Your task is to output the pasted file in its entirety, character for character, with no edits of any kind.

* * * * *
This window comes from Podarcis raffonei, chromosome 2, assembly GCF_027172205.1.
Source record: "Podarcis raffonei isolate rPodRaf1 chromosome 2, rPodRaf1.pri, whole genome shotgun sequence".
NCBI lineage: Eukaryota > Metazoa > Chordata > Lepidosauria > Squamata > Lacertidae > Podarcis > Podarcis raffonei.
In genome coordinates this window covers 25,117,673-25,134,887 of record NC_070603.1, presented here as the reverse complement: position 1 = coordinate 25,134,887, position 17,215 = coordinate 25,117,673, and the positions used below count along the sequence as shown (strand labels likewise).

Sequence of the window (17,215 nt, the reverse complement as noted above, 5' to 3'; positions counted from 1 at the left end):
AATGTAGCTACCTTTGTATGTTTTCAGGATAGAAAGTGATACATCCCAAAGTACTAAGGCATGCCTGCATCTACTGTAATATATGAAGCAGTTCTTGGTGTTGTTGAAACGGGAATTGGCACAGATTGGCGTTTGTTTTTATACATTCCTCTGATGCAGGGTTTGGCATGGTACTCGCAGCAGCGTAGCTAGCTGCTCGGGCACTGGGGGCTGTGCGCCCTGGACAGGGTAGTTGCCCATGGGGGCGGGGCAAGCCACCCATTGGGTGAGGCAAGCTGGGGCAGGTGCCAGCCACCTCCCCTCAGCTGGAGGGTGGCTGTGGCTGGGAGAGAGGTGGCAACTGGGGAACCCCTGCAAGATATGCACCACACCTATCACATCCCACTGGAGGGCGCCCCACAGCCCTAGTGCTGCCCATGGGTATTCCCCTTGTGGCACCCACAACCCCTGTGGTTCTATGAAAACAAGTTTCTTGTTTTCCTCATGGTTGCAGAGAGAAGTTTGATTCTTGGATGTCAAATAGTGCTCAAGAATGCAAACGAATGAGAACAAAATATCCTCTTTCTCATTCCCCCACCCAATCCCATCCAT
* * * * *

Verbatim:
This window comes from Podarcis raffonei, chromosome 2, assembly GCF_027172205.1.
Source record: "Podarcis raffonei isolate rPodRaf1 chromosome 2, rPodRaf1.pri, whole genome shotgun sequence".
NCBI lineage: Eukaryota > Metazoa > Chordata > Lepidosauria > Squamata > Lacertidae > Podarcis > Podarcis raffonei.
In genome coordinates this window covers 25,117,673-25,134,887 of record NC_070603.1, presented here as the reverse complement: position 1 = coordinate 25,134,887, position 17,215 = coordinate 25,117,673, and the positions used below count along the sequence as shown (strand labels likewise).

Sequence of the window (17,215 nt, the reverse complement as noted above, 5' to 3'; positions counted from 1 at the left end):
AATGTAGCTACCTTTGTATGTTTTCAGGATAGAAAGTGATACATCCCAAAGTACTAAGGCATGCCTGCATCTACTGTAATATATGAAGCAGTTCTTGGTGTTGTTGAAACGGGAATTGGCACAGATTGGCGTTTGTTTTTATACATTCCTCTGATGCAGGGTTTGGCATGGTACTCGCAGCAGCGTAGCTAGCTGCTCGGGCACTGGGGGCTGTGCGCCCTGGACAGGGTAGTTGCCCATGGGGGCGGGGCAAGCCACCCATTGGGTGAGGCAAGCTGGGGCAGGTGCCAGCCACCTCCCCTCAGCTGGAGGGTGGCTGTGGCTGGGAGAGAGGTGGCAACTGGGGAACCCCTGCAAGATATGCACCACACCTATCACATCCCACTGGAGGGCGCCCCACAGCCCTAGTGCTGCCCATGGGTATTCCCCTTGTGGCACCCACAACCCCTGTGGTTCTATGAAAACAAGTTTCTTGTTTTCCTCATGGTTGCAGAGAGAAGTTTGATTCTTGGATGTCAAATAGTGCTCAAGAATGCAAACGAATGAGAACAAAATATCCTCTTTCTCATTCCCCCACCCAATCCCATCCAT